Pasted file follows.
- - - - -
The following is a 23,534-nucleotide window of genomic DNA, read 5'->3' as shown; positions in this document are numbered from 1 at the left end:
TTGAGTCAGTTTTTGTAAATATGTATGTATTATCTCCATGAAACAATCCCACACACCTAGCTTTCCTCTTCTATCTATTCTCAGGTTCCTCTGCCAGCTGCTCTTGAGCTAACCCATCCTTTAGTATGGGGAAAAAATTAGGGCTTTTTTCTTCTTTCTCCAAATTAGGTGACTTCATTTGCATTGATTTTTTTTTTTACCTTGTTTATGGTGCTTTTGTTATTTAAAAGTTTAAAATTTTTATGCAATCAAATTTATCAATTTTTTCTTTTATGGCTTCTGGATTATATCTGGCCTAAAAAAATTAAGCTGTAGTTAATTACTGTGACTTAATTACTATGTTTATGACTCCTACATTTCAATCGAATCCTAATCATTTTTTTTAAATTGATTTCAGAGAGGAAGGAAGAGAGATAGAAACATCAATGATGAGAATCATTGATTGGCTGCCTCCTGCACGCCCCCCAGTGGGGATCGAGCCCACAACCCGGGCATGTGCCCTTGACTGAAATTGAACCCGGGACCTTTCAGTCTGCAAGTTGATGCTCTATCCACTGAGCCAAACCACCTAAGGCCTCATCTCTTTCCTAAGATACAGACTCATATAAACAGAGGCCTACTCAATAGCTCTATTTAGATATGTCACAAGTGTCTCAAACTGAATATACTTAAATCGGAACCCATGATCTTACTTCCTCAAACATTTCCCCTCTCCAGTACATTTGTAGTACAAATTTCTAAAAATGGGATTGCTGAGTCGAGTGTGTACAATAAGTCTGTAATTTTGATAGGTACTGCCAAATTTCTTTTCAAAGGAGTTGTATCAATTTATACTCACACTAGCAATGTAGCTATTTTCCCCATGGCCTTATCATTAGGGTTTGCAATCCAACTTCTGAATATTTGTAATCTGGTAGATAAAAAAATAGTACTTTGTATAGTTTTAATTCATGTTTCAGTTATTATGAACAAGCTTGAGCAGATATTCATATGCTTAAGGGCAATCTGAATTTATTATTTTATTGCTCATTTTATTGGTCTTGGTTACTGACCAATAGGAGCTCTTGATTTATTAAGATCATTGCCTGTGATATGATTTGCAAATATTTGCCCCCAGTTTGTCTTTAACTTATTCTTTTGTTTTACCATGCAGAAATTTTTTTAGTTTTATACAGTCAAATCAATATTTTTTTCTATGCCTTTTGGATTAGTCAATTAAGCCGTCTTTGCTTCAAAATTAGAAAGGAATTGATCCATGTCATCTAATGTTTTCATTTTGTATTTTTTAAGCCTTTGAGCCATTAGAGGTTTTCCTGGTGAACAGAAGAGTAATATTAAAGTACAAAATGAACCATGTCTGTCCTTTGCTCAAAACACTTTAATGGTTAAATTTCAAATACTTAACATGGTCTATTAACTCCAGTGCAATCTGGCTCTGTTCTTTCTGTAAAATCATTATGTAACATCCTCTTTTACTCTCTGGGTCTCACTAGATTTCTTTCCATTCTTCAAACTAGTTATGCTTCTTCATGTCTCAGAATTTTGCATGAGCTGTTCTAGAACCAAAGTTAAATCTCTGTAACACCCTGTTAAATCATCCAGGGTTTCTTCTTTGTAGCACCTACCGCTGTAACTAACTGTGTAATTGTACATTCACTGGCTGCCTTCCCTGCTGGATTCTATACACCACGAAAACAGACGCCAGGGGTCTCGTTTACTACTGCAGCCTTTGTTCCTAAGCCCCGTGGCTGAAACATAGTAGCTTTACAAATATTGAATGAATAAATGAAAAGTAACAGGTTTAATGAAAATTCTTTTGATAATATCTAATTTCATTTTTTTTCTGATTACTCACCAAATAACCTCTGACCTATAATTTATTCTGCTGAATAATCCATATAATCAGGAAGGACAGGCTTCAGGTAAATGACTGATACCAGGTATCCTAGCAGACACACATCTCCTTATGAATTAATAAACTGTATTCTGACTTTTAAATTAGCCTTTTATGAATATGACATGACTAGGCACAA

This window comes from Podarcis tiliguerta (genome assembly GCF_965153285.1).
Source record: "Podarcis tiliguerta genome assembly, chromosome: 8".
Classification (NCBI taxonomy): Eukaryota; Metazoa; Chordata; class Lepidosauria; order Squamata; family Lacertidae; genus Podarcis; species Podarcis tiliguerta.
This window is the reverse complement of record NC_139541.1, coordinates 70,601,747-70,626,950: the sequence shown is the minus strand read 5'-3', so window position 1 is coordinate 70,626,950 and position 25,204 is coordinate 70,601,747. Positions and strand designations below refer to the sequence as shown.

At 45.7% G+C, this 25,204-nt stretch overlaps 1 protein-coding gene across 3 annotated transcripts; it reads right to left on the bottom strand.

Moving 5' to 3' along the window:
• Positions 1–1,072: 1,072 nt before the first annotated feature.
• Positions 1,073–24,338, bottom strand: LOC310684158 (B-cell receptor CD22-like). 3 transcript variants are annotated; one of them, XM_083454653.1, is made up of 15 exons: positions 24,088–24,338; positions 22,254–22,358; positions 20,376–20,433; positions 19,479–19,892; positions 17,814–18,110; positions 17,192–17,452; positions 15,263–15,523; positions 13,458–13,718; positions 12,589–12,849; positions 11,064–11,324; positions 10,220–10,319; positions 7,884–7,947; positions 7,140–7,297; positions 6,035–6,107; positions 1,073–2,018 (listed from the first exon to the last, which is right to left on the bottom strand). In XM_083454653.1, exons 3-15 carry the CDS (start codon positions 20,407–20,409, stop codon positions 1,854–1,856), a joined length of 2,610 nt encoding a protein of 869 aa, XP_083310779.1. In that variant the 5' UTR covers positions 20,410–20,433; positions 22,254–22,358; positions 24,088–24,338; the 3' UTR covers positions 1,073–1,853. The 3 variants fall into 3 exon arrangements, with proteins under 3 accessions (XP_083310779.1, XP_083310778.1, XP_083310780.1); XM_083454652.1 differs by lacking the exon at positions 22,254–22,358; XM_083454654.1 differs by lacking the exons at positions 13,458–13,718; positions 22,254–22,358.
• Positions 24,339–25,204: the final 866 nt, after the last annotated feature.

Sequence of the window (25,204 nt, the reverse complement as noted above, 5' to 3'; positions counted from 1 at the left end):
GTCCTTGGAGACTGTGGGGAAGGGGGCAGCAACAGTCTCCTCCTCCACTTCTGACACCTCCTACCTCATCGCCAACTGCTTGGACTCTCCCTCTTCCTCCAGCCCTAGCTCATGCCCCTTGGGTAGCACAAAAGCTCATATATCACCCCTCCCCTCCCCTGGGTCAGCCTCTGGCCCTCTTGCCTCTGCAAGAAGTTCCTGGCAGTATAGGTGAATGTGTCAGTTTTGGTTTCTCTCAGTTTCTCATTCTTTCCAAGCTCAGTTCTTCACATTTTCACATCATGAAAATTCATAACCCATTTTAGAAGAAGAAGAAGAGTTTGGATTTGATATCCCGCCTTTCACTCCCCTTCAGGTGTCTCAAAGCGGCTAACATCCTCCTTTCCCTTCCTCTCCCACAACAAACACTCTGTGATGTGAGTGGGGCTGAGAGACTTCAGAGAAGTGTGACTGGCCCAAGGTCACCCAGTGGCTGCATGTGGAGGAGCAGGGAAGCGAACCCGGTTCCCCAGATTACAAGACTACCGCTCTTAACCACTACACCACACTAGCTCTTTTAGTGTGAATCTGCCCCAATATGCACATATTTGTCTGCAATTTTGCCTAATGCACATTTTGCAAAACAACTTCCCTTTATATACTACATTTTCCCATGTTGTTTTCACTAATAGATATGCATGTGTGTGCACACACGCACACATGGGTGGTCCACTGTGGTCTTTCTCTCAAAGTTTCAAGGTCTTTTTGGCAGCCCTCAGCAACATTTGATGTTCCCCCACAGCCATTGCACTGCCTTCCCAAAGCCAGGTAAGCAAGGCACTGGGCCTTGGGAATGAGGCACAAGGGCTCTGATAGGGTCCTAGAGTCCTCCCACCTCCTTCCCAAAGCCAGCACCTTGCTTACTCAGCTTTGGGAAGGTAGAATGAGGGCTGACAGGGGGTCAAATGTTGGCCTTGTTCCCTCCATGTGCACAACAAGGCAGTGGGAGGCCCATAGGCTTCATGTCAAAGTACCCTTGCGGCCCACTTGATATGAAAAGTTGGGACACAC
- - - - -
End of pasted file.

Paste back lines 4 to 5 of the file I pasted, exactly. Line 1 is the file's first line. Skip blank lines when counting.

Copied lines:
Source record: "Podarcis tiliguerta genome assembly, chromosome: 8".
Classification (NCBI taxonomy): Eukaryota; Metazoa; Chordata; class Lepidosauria; order Squamata; family Lacertidae; genus Podarcis; species Podarcis tiliguerta.